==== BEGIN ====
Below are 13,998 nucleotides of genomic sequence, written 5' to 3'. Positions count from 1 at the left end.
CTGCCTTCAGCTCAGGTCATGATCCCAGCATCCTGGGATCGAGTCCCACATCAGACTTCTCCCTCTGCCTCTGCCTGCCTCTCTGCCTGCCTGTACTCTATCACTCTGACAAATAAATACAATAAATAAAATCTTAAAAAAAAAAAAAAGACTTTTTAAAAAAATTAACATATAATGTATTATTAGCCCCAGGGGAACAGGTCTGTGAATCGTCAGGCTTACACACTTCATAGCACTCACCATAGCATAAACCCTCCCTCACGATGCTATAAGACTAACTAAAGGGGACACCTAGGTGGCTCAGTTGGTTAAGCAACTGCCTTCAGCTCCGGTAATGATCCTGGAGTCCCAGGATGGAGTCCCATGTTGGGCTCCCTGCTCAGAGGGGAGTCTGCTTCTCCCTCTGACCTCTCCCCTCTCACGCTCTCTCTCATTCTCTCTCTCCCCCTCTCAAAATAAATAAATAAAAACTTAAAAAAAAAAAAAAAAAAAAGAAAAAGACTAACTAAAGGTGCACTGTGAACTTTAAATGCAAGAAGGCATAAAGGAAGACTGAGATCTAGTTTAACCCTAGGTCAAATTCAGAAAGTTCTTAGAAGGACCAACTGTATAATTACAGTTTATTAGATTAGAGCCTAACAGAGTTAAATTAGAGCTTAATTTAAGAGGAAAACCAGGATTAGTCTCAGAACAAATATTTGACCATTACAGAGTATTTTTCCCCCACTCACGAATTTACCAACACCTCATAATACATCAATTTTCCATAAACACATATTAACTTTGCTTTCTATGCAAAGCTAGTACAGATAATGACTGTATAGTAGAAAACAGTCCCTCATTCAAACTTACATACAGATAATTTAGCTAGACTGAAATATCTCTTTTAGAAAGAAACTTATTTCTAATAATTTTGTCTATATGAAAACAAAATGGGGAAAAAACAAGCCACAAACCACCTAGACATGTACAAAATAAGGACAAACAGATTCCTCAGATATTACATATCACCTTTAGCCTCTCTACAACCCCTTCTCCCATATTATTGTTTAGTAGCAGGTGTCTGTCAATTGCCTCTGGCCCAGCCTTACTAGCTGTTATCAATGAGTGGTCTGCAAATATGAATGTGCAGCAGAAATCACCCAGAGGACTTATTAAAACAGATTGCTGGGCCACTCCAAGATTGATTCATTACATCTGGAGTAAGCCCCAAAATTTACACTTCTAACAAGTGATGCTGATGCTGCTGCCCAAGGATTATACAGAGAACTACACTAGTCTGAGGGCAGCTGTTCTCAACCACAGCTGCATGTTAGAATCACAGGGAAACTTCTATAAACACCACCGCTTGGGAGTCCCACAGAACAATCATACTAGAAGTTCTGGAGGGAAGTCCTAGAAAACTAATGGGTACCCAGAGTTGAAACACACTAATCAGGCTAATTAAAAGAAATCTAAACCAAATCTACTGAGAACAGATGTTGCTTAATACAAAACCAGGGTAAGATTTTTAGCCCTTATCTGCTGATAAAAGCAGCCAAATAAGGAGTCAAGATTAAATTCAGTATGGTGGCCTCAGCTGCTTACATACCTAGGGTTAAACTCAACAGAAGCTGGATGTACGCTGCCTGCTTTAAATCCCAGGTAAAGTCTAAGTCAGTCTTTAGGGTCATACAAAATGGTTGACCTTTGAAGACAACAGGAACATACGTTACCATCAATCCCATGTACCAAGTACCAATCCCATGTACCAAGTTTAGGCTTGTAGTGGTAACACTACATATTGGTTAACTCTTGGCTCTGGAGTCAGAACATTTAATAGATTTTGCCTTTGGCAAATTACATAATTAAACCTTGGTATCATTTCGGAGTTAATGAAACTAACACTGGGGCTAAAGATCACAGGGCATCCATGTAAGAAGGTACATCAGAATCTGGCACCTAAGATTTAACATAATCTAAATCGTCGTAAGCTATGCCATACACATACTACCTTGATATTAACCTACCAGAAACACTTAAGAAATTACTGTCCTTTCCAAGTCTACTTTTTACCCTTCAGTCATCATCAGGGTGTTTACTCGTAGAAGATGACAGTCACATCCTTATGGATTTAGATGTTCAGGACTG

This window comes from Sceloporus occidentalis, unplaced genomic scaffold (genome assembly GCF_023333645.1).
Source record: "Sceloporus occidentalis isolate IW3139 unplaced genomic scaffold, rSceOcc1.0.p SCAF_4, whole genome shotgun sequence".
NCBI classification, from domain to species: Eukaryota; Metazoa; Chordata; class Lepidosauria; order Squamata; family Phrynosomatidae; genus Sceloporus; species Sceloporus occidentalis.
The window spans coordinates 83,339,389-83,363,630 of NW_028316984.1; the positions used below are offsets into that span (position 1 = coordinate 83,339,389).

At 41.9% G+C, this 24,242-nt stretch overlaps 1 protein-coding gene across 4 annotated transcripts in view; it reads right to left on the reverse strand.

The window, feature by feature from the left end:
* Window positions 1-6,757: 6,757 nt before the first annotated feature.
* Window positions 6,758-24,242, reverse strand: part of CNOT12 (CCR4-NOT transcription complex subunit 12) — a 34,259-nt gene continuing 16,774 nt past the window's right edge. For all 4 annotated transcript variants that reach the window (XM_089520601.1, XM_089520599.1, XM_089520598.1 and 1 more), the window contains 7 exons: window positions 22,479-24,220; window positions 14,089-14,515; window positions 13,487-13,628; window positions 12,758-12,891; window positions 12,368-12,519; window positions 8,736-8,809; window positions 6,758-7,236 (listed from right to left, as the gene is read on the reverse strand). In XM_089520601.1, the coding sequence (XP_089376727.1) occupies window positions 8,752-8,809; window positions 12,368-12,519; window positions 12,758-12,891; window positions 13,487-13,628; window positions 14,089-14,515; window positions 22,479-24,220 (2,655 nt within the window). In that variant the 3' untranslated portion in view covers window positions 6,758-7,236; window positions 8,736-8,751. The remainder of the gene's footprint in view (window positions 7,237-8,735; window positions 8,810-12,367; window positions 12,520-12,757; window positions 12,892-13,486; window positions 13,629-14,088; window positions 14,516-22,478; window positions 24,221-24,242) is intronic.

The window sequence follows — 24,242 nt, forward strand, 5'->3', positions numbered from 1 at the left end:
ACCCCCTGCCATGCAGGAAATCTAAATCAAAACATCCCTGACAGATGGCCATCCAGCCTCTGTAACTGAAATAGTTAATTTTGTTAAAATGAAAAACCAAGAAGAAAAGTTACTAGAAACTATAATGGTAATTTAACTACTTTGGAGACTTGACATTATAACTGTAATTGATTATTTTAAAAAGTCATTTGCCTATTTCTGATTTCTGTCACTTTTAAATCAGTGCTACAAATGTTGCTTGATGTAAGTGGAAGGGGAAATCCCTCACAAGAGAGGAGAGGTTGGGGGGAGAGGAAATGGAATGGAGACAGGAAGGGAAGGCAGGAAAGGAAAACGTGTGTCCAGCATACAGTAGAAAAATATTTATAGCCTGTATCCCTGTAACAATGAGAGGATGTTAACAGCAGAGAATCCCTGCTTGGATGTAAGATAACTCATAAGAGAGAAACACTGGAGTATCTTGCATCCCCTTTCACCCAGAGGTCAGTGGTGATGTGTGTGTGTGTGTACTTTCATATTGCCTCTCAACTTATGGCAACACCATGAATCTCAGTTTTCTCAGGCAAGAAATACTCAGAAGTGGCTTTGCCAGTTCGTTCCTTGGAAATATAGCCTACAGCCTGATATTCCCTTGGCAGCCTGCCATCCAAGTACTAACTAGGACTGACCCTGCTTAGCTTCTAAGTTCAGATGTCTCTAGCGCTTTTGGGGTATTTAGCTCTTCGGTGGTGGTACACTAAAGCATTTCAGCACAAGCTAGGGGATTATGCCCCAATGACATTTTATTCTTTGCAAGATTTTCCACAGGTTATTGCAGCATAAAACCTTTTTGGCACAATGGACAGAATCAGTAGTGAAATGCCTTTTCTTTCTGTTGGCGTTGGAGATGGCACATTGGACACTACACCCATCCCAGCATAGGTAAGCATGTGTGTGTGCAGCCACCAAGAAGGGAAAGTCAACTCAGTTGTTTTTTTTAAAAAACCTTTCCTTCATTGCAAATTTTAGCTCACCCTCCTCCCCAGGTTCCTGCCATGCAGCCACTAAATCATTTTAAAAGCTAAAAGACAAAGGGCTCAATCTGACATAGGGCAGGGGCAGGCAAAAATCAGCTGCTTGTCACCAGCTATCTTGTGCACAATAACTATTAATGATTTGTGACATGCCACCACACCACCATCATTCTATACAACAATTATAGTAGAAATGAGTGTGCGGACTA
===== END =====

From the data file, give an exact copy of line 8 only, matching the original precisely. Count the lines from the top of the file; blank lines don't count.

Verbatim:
The window, feature by feature from the left end: